Think­ing of start­ing a fam­i­ly? Writ­ten con­sent may be the way of the future.

Some peo­ple plan a fam­i­ly in advance. Oth­ers may have it at the back of their minds for some time.

IVF has become a far more acces­si­ble ser­vice in the last decade and what hap­pens to frozen embryos if a cou­ple sep­a­rates is entire­ly depen­dent on the nom­i­na­tion they make at the time they sign the con­tract to cre­ate said embryos.

How­ev­er, very few peo­ple sign con­tracts in rela­tion to the use or reten­tion of gametes (human sperm or human ovum) and there are asso­ci­at­ed com­pli­ca­tions with regards to their use. Amy Pun of our office takes a look at the law relat­ing to the use of gametes as set out in the Assist­ed Repro­duc­tive Tech­nol­o­gy Act 2007 (NSW) (‘the Act’) and what hap­pens when that does not apply.

The Leg­is­la­tion

The rel­e­vant sec­tions of the Act are Sec­tions 19 and 23 which state that:

19 An Assist­ed Repro­duc­tive Tech­nol­o­gy (‘ART’) provider must not pro­vide ART treat­ment to a woman using a gamete except with the con­sent of the gamete provider and in a man­ner that is con­sis­tent with the gamete providers con­sent in rela­tion to:
(a) the ART treat­ment or class­es of ART treat­ment for which the gamete may be used, and
(b) the woman or class­es of women who may receive ART treat­ment using the gamete.
23 An ART provider must not pro­vide ART treat­ment to a woman using a gamete if the ART provider knows or believes on rea­son­able grounds that the gamete provider is deceased, unless:
(a) the gamete provider has con­sent­ed to the use of the gamete after his or her death, and
(b) the woman receiv­ing the ART treat­ment has been noti­fied of the death or sus­pect­ed death of the gamete provider and the date of death (if known), and
(c) the woman receiv­ing the ART treat­ment has giv­en writ­ten con­sent to the pro­vi­sion of the ART treat­ment using the gamete despite the death or sus­pect­ed death of the gamete provider.

Recent Cas­es

In the mat­ter of Ping Yuan v Da Yong Chen[1], the hus­band rup­tured a major blood ves­sel. He con­sent­ed to surgery and remained con­scious until a gen­er­al anaes­thet­ic was admin­is­tered for the pur­pos­es of the oper­a­tion. The med­ical prac­ti­tion­er respon­si­ble for the hus­band’s care advised he only had hours to live. The wife stat­ed that before the hus­band lost con­scious­ness, he had said to her that he want­ed to have one more child with her.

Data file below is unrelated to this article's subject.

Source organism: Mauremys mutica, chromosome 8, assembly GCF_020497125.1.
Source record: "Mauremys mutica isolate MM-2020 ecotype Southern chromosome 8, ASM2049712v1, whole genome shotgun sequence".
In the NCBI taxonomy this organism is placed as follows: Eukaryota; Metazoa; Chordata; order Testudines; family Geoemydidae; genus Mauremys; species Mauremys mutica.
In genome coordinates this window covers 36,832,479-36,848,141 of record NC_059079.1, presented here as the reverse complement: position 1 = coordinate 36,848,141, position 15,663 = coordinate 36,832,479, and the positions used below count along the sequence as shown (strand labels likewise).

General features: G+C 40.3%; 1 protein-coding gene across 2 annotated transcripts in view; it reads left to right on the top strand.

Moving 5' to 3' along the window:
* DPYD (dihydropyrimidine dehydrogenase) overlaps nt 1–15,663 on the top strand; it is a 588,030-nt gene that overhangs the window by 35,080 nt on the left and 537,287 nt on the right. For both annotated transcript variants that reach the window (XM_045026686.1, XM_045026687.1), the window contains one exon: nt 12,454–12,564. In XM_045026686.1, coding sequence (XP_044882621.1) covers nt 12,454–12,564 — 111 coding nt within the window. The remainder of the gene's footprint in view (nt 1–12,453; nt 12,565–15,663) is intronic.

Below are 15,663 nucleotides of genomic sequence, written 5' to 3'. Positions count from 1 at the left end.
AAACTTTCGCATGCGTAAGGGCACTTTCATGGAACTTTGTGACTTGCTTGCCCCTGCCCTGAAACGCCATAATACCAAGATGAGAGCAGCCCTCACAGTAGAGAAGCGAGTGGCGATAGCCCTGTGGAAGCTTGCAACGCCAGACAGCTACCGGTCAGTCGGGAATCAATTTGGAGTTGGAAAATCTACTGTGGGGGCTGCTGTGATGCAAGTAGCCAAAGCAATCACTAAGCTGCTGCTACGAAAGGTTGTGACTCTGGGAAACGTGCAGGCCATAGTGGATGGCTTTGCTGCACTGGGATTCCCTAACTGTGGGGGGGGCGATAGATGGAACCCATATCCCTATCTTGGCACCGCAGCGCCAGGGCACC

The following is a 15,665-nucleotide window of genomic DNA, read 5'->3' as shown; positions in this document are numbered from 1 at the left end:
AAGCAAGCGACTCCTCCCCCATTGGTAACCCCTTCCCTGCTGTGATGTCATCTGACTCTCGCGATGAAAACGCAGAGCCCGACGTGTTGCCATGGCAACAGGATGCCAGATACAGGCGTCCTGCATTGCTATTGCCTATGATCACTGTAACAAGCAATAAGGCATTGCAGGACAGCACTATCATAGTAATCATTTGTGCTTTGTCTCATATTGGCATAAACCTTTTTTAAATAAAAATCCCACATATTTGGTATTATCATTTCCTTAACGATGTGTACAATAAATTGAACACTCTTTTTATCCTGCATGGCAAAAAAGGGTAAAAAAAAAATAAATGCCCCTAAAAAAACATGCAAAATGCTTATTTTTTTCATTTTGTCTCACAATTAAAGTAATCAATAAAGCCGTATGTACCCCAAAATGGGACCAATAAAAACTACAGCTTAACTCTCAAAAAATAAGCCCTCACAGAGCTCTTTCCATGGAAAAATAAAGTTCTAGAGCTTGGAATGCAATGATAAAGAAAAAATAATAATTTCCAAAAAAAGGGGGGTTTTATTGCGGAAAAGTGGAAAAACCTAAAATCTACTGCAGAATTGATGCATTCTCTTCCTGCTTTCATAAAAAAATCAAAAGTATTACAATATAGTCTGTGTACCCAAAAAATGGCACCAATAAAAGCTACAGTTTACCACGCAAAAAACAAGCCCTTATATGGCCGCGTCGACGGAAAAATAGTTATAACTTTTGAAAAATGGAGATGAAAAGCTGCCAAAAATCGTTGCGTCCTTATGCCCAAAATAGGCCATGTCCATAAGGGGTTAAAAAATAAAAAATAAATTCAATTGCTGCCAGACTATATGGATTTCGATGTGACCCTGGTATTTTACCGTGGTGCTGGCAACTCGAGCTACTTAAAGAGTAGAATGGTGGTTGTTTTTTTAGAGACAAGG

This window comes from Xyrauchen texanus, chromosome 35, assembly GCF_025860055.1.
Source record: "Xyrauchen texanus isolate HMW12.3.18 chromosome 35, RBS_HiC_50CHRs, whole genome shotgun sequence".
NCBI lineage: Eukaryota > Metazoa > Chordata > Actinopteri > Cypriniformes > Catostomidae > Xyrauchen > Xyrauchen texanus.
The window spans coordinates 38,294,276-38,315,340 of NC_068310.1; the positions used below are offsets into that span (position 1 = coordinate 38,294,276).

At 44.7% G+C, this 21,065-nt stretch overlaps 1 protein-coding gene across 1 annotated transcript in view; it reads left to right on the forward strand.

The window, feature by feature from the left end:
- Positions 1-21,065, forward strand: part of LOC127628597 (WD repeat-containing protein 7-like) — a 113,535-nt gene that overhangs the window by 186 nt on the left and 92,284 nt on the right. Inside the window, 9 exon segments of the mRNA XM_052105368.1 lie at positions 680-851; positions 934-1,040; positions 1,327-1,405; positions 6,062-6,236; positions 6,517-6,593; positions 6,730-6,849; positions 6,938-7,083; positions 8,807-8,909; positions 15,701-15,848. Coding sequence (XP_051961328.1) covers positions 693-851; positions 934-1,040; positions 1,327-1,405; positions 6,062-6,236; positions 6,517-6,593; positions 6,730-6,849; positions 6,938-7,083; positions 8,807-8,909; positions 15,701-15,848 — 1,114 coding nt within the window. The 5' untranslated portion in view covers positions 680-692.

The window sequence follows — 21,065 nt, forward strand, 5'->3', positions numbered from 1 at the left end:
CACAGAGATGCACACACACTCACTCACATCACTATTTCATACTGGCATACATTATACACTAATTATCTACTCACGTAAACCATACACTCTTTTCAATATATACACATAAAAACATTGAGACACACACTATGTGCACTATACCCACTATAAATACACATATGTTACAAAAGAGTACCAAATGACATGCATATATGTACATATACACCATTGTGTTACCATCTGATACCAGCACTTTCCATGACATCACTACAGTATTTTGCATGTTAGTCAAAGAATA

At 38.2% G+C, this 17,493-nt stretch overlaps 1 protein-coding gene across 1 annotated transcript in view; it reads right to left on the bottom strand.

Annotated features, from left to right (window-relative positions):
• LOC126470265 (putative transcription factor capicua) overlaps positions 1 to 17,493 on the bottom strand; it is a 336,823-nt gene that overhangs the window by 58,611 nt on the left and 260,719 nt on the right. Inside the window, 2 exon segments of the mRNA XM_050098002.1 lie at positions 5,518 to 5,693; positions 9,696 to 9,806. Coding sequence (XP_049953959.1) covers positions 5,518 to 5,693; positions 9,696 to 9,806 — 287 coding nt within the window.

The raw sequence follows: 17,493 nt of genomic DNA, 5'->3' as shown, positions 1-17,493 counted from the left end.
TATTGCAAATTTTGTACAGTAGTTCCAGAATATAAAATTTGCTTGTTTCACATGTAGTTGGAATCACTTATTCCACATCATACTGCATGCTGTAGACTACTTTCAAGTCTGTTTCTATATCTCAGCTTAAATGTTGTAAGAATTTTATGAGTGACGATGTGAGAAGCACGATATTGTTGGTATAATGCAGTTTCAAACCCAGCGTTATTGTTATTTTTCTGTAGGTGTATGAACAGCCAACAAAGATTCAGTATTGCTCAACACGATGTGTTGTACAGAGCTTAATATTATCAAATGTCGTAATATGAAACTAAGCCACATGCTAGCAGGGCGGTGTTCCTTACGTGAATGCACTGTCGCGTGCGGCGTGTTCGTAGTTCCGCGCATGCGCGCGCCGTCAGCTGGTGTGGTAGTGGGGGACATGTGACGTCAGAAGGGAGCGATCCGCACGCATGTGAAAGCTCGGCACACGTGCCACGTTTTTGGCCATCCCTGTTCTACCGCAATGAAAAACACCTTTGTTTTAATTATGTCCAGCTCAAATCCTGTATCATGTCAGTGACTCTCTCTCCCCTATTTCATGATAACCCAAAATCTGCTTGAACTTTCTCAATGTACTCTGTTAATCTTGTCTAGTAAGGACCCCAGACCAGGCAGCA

An urgent ex parte appli­ca­tion was made by the wife for an order to facil­i­tate the col­lec­tion of sperm from the husband.

The Act was inap­plic­a­ble in this case as it dealt only with per­sons who donate gametes by con­sent. How­ev­er, Jus­tice Fagan estab­lished that the extrac­tion and stor­age of sperm was con­sid­ered (minor) treat­ment’ for the pur­pos­es of s40 of the Guardian­ship Act 1987 (NSW), and that the wife sat­is­fied the require­ments of s33A(4)(b) of the Guardian­ship Act as a per­son respon­si­ble’. A dec­la­ra­tion was made that the med­ical prac­ti­tion­ers could law­ful­ly under­take the col­lec­tion. The Court stated:

It appeared unlike­ly that Mr Chen would recov­er con­scious­ness to be able to give con­sent him­self. What he had said to the Plain­tiff, as quot­ed at [4], did not amount to con­sent for such a pro­ce­dure. The urgency of col­lect­ing the sperm, if it was to be done, was con­sid­er­able. I was informed that posthu­mous extrac­tion would be pos­si­ble but with dimin­ished prospects of via­bil­i­ty, in direct rela­tion­ship to the length of delay after death.”

The extrac­tion was car­ried out short­ly after the Court’s dec­la­ra­tion and Mr Chen died 45 min­utes later.

Despite the col­lec­tion hav­ing occurred, the hus­band’s con­sent had not yet been estab­lished for the pur­pos­es of using the sperm (either pur­suant to s19 of the Act where the part­ner is still alive, or s23(a) of the Act where the part­ner has passed away and con­sent is required for use after death).